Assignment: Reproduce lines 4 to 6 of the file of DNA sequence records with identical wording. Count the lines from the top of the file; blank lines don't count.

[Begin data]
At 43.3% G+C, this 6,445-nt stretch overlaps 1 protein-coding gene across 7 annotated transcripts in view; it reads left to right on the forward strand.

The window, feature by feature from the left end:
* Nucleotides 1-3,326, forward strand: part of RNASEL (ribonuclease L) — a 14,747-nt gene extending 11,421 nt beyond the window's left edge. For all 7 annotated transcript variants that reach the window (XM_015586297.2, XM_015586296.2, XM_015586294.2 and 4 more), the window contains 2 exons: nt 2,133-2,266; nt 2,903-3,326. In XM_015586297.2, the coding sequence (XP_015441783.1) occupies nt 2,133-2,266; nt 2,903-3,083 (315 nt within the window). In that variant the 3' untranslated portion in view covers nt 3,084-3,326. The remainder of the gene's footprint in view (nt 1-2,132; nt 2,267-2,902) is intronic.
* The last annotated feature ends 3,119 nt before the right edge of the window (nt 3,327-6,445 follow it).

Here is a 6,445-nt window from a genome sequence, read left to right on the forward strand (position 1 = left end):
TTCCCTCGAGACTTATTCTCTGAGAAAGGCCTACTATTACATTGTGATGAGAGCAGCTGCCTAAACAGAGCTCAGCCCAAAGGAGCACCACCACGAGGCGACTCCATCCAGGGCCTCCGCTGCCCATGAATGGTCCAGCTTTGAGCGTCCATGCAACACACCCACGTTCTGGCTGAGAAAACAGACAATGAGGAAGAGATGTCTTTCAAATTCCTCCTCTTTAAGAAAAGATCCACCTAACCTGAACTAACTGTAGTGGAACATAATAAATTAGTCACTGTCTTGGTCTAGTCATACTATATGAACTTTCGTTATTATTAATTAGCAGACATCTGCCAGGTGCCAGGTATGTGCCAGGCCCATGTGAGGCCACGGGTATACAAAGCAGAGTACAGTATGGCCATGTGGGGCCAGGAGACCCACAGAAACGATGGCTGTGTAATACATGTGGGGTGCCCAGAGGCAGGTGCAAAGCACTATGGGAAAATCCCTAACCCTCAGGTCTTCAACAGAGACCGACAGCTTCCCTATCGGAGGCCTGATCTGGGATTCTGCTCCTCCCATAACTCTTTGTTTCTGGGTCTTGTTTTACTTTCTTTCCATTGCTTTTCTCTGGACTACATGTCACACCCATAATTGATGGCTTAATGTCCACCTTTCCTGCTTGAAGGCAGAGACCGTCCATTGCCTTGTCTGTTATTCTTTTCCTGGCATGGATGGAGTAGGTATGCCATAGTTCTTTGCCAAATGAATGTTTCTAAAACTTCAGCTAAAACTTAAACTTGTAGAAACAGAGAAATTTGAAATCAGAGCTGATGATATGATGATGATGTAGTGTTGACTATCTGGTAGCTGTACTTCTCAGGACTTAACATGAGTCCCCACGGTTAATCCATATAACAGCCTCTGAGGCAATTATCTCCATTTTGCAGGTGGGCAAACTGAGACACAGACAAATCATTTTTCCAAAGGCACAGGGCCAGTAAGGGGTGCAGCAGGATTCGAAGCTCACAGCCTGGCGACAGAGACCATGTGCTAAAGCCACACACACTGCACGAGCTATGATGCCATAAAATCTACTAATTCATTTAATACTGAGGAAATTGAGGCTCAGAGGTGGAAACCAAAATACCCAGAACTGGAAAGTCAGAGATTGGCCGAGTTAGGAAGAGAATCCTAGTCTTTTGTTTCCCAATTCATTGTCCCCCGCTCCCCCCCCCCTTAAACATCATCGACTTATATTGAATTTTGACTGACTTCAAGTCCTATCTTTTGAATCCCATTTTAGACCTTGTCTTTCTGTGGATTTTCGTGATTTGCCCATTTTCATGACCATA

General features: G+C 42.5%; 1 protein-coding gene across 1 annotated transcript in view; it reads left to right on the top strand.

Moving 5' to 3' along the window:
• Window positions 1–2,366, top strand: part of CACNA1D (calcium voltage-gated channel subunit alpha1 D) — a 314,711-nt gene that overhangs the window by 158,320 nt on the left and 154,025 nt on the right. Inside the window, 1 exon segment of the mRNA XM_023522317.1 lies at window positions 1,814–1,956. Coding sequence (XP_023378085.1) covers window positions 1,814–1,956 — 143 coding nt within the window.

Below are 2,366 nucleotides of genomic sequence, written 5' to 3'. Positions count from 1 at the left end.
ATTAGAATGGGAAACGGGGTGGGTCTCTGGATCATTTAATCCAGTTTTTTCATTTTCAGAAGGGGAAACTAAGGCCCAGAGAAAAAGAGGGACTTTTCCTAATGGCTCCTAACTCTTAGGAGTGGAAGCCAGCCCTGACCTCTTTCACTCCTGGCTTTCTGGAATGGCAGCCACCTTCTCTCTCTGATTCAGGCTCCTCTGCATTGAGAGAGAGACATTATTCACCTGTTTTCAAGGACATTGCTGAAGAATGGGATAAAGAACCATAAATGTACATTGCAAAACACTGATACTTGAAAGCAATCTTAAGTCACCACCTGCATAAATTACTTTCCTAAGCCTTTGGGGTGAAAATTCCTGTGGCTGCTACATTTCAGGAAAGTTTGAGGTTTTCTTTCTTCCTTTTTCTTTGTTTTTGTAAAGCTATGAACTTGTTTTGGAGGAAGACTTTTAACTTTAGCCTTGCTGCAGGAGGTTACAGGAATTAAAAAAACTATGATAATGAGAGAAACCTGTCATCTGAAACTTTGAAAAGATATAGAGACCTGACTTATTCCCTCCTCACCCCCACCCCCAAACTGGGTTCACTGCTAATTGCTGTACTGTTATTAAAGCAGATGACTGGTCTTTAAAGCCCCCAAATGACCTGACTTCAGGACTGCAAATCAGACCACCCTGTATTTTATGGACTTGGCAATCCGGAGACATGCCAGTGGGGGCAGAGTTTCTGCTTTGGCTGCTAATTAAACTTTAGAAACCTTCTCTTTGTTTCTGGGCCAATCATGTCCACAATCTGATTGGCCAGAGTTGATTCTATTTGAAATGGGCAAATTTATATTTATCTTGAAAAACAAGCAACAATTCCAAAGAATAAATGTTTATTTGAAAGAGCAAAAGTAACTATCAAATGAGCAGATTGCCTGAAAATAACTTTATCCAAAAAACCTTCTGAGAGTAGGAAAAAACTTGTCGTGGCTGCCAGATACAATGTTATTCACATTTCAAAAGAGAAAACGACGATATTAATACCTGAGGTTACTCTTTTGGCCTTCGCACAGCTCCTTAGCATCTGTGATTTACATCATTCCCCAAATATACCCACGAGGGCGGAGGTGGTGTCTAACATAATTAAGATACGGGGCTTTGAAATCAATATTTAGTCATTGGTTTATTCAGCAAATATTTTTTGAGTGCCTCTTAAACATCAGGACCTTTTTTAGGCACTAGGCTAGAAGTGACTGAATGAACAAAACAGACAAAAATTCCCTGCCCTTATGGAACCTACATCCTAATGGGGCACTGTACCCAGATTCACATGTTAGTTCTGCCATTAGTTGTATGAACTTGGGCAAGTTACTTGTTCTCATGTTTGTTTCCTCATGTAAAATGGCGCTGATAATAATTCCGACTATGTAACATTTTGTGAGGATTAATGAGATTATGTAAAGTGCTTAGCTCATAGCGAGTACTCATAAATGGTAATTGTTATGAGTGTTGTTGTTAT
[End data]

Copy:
* The last annotated feature ends 3,119 nt before the right edge of the window (nt 3,327-6,445 follow it).

Here is a 6,445-nt window from a genome sequence, read left to right on the forward strand (position 1 = left end):
TTCCCTCGAGACTTATTCTCTGAGAAAGGCCTACTATTACATTGTGATGAGAGCAGCTGCCTAAACAGAGCTCAGCCCAAAGGAGCACCACCACGAGGCGACTCCATCCAGGGCCTCCGCTGCCCATGAATGGTCCAGCTTTGAGCGTCCATGCAACACACCCACGTTCTGGCTGAGAAAACAGACAATGAGGAAGAGATGTCTTTCAAATTCCTCCTCTTTAAGAAAAGATCCACCTAACCTGAACTAACTGTAGTGGAACATAATAAATTAGTCACTGTCTTGGTCTAGTCATACTATATGAACTTTCGTTATTATTAATTAGCAGACATCTGCCAGGTGCCAGGTATGTGCCAGGCCCATGTGAGGCCACGGGTATACAAAGCAGAGTACAGTATGGCCATGTGGGGCCAGGAGACCCACAGAAACGATGGCTGTGTAATACATGTGGGGTGCCCAGAGGCAGGTGCAAAGCACTATGGGAAAATCCCTAACCCTCAGGTCTTCAACAGAGACCGACAGCTTCCCTATCGGAGGCCTGATCTGGGATTCTGCTCCTCCCATAACTCTTTGTTTCTGGGTCTTGTTTTACTTTCTTTCCATTGCTTTTCTCTGGACTACATGTCACACCCATAATTGATGGCTTAATGTCCACCTTTCCTGCTTGAAGGCAGAGACCGTCCATTGCCTTGTCTGTTATTCTTTTCCTGGCATGGATGGAGTAGGTATGCCATAGTTCTTTGCCAAATGAATGTTTCTAAAACTTCAGCTAAAACTTAAACTTGTAGAAACAGAGAAATTTGAAATCAGAGCTGATGATATGATGATGATGTAGTGTTGACTATCTGGTAGCTGTACTTCTCAGGACTTAACATGAGTCCCCACGGTTAATCCATATAACAGCCTCTGAGGCAATTATCTCCATTTTGCAGGTGGGCAAACTGAGACACAGACAAATCATTTTTCCAAAGGCACAGGGCCAGTAAGGGGTGCAGCAGGATTCGAAGCTCACAGCCTGGCGACAGAGACCATGTGCTAAAGCCACACACACTGCACGAGCTATGATGCCATAAAATCTACTAATTCATTTAATACTGAGGAAATTGAGGCTCAGAGGTGGAAACCAAAATACCCAGAACTGGAAAGTCAGAGATTGGCCGAGTTAGGAAGAGAATCCTAGTCTTTTGTTTCCCAATTCATTGTCCCCCGCTCCCCCCCCCCTTAAACATCATCGACTTATATTGAATTTTGACTGACTTCAAGTCCTATCTTTTGAATCCCATTTTAGACCTTGTCTTTCTGTGGATTTTCGTGATTTGCCCATTTTCATGACCATA